Getting Serious About Development CARROLL COUNTY

December 14, 1992

If the commissioners are serious about attracting development to Carroll County, they should not focus so much energy on forming a community development bank but instead appoint a full-time economic development director.

Creating a pool of low-interest loans will certainly help attract industry to the county, but the county's economic development office needs a leader.

Since last summer, the county's small economic development office has been operating without a director. Instead, the commissioners' executive assistant, Robert A. "Max" Bair, has been assigned the duties of coordinating and reviewing economic development efforts.

Identifying and attracting businesses to the county is a full-time job. Mr. Bair has a tough act to pull off, especially considering his other responsibilities. We will never know how many potential employers were lost because Mr. Bair had to attend to other pressing issues and did not have the time to meet and talk with potential businesses.

The lack of low-cost capital is not the reason there is very little economic development here. Probably most businesses shopping around Maryland for factory, warehouse or office sites aren't even aware of Carroll County. Because so much of economic development is a matter of making one's existence known, the county should be investing its dollars into programs and people that can bring attention to the county.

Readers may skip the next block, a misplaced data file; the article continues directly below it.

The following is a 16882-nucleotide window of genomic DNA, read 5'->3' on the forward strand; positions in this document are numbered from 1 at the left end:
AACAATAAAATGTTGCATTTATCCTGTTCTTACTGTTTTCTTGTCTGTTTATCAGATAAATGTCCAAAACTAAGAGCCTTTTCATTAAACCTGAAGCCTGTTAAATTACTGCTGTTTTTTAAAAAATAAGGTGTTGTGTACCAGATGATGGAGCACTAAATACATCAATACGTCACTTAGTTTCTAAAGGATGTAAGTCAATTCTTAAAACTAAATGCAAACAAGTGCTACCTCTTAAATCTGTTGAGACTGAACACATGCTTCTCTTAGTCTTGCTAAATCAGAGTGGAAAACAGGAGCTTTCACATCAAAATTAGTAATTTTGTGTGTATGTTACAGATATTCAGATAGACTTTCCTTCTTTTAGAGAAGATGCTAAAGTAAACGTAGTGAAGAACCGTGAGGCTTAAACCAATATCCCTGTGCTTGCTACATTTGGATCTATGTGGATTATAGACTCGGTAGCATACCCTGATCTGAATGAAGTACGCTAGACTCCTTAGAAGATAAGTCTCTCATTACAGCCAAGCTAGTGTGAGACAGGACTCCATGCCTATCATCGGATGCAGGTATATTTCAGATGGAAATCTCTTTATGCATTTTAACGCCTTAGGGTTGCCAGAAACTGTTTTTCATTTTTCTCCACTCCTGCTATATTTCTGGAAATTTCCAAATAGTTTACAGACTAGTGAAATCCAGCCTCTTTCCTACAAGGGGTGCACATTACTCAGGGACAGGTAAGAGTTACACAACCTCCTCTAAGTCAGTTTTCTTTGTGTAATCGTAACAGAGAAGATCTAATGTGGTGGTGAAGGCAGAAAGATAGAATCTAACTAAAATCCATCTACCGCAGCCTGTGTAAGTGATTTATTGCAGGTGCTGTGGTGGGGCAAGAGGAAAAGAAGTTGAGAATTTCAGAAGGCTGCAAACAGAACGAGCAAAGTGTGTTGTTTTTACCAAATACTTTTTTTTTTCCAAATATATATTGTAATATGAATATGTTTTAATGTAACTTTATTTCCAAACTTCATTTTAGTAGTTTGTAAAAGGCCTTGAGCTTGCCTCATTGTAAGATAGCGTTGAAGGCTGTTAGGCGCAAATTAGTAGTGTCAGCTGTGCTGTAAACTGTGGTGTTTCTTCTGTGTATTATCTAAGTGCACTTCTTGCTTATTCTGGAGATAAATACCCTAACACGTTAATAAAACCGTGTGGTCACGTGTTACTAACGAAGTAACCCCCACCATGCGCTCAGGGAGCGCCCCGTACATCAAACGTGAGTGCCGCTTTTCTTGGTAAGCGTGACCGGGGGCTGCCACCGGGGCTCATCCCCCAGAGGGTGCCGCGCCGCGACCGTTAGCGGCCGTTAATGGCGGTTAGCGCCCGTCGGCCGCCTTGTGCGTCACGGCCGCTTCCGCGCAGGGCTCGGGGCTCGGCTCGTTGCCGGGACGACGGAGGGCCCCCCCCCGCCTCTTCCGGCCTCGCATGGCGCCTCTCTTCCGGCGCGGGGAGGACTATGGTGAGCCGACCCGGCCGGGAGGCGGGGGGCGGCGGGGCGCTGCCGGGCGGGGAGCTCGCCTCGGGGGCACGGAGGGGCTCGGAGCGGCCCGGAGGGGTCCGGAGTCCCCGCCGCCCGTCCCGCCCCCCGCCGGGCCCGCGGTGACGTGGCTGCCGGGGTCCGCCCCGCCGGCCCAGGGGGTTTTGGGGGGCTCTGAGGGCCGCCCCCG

To have an effective economic development effort, a great deal of time has to be invested in developing contacts, cultivating them and then convincing them that Carroll is the best location out of thousands for their businesses. At the moment, the county can't mount this kind of effort.

While having a bank capable of making low-interest loans is an additional arrow in the economic development quiver, Carroll has other more important attractions. Relatively inexpensive land, a good labor force, relatively low taxes, good access to major transportation centers and an opportunity for pleasant living are probably more important factors.

However, as long as the county continues to operate without a director of economic development, it is going to be very hard to get that message to the people who should be hearing it.

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